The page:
To make the real costs of carbon emissions visible, foster a sense of collective responsibility for mitigating climate change, and generate revenue for sustainability projects, the College levies a carbon fee on each department for the costs of Swarthmore's annual carbon emissions.
In 2015, Swarthmore was responsible for approximately 12,500 metric tons of CO2 equivalent of greenhouse gas from our heat generation and purchased electricity. The Board of Managers approved an annual charge of $300,000, which is levied on each office and department as a flat percentage of their total budgets, excluding salaries and benefits. The amount of the total fee is regularly updated based on new emissions and budget data. Annually, a number of offices and departments generously contribute additional funds, bringing our campus charge close to the estimated social cost of carbon and providing us with greater resources to undertake emissions reductions projects.
The revenues collected through the fee contribute to the Carbon Charge Fund, which is overseen by the Carbon Charge Working Group. Read more about the use of the fund below.
- Use of Carbon Charge Revenues
Allocated by the Carbon Charge Working Group, the Carbon Charge Fund supports renewable energy, efficiency upgrades, improved metering, emission reductions, and education initiatives. In 2019-20, the Carbon Charge raised slightly more than $300,000, allocated to the following categories:
- $200,000 for energy saving projects through the Green Revolving Fund
- $90,000 for research, analysis, strategic planning, and metering
- $10,000 for education, engagement, and learning opportunities
The Green Revolving Fund
2016-17 President’s Sustainability Research Fellow Aaron Metheny ‘18 worked with the Carbon Charge Committee and Ecosphere Executive Committee to develop Swarthmore’s Green Revolving Fund, which uses a model popularized by the Sustainable Endowments Institute.
Swarthmore’s Green Revolving Fund is a self-renewing pool of capital that grants loans to energy projects on campus. As the energy projects reduce utility expenses, the savings are returned to the revolving fund until the “loan” is paid off, which replenishes the fund for further projects. The project loans are managed through the Green Revolving Investment Tracking System. Examples of past and current projects include steam pipe insulation improvements and LED lighting upgrades for the Lamb-Miller Fieldhouse, Tarble Pavilion, and Science Center.
More information about the Green Revolving Fund is included in the GRF Guiding Document, which was approved by the Ecosphere Executive Committee in Spring 2017 and updated in 2019.
Research, Analysis, and Strategic Planning
The Carbon Charge Committee values an informed approach to emissions reduction, utility planning, renovations, and resilience. The Carbon Charge Fund has been used to support projects such as the development of To Zero By Thirty-Five, electricity meter installations in several campus buildings, and consulting support to solicit project bids for an off-site, utility-scale renewable energy project.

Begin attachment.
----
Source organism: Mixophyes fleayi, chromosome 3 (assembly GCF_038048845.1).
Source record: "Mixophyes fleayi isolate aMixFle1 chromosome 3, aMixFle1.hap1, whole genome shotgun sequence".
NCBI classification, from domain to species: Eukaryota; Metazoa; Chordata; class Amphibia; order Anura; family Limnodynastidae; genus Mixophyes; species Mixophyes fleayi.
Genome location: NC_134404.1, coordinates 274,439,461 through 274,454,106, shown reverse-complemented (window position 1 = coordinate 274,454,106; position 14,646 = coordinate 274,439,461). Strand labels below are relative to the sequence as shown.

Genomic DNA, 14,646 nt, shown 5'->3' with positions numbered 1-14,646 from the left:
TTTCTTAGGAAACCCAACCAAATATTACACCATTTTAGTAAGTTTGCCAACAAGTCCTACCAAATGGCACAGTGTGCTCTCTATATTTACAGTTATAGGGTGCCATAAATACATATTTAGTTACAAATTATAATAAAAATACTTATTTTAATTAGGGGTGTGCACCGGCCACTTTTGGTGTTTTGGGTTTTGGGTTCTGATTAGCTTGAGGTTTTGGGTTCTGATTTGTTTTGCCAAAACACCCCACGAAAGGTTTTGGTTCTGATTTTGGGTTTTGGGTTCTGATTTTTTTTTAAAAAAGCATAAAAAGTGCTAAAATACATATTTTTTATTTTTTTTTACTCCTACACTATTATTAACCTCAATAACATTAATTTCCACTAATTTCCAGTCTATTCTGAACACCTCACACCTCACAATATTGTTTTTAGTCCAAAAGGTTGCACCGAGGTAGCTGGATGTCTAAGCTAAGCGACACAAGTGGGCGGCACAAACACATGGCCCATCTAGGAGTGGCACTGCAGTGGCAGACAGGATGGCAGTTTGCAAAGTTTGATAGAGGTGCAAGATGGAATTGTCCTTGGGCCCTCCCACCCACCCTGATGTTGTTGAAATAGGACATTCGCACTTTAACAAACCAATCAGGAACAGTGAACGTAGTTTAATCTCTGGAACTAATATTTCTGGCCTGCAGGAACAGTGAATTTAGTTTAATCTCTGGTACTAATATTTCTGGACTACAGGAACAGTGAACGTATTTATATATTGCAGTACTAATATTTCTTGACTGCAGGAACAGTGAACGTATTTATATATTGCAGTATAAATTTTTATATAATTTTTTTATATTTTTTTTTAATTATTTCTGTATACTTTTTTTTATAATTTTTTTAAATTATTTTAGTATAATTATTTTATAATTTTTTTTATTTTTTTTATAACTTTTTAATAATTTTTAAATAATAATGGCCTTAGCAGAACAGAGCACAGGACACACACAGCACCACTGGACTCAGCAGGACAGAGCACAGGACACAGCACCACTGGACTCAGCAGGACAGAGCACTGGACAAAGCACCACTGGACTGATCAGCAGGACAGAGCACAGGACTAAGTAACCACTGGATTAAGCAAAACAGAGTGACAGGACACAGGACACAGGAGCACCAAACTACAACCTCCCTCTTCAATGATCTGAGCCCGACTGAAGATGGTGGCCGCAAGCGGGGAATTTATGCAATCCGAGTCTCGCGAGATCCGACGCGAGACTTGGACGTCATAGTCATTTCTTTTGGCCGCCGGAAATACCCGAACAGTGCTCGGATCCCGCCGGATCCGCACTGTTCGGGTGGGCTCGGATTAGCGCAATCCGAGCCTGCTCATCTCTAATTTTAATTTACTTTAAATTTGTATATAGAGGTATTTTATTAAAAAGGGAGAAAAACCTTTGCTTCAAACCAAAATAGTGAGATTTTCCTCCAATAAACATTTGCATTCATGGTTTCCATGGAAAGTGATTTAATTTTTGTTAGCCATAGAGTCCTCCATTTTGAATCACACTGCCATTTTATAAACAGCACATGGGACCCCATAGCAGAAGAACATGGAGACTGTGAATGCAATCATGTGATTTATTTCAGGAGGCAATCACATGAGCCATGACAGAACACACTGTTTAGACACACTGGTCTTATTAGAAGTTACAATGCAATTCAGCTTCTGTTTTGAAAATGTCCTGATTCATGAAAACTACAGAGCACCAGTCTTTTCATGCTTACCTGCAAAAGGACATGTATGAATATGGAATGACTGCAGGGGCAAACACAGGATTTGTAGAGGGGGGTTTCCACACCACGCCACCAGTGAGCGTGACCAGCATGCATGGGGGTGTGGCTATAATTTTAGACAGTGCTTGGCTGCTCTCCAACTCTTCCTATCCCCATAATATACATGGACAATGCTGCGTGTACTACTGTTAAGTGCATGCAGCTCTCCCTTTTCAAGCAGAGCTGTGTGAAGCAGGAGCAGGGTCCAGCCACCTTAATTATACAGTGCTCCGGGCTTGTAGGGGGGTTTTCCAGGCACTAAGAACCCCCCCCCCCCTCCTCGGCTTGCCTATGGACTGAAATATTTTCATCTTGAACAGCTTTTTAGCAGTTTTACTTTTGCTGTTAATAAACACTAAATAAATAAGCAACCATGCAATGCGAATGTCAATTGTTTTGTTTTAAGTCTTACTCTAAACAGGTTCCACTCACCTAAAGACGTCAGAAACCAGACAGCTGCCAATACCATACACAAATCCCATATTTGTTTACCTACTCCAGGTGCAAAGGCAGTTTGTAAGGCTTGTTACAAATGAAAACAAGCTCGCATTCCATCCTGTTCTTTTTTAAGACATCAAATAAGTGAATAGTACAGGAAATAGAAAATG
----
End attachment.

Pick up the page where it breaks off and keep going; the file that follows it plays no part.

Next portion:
Education, Engagement, and Behavior Change
The committee also collaborates with groups on campus to raise awareness and understanding of carbon pricing on campus and in the higher education community. For example, these funds have been used to fund a delegation for the People’s Climate March and a pilot project, as part of the President’s Sustainability Research Fellowship, to install devices to measure and reduce electricity consumption from outlets in several campus buildings.
- Collaboration with Other Institutions
Swarthmore is among a small group of schools with internal carbon prices. For example, Yale University is piloting structures for an internal carbon price to find the most effective policy for emissions reduction at a university. Vassar College incorporates a shadow price and robust life cycle cost analysis policy into its decision making.
Together, we are working to share the lessons and best practices learned on our campus and help other institutions institute carbon pricing and replicate a shadow price in their institutional context. Swarthmore is a leading contributor to the Internal Carbon Pricing in Higher Education Toolkit, which provides guides, case studies, and resources to institutions looking to build new internal carbon pricing programs. The Toolkit launched at the 2018 Global Climate Action Summit with an address from Former Secretary of State John Kerry.
Swarthmore is also a member of the Carbon Pricing Leadership Coalition, which brings together leaders from government, the private sector, academia, and civil society to expand the evidence base for the most effective carbon pricing systems and policies. President Smith contributed a commentary to their 2018-19 annual report.
- Advocating for a Price on Carbon
In Fall 2016, Swarthmore President Valerie Smith was the second signatory of the Put A Price On It campaign's letter calling on elected leaders to take action on carbon pricing. She stated:
“As leaders of higher education institutions, we call upon our elected representatives to act collectively on behalf of current and future generations by putting a price on carbon. We work to prepare our students for thriving futures, over which climate change casts a dark shadow of uncertainty. Putting a price on carbon pollution is an indispensable step we can take to effectively combat climate change.”
Swarthmore was honored to receive a 2017 Sustainable Campus Excellence Award in the Innovative Collaboration category from the International Sustainable Campus Network (ISCN) for developing our Carbon Charge program and helping to design tools for how to implement a carbon charge in other institutions.
In 2019, Swarthmore was recognized with an Excellence in Sustainability Award from the National Association of College and University Business Officers for our leadership in carbon pricing.
Reach out to the Office of Sustainability with any questions, comments, feedback or concerns at email@example.com.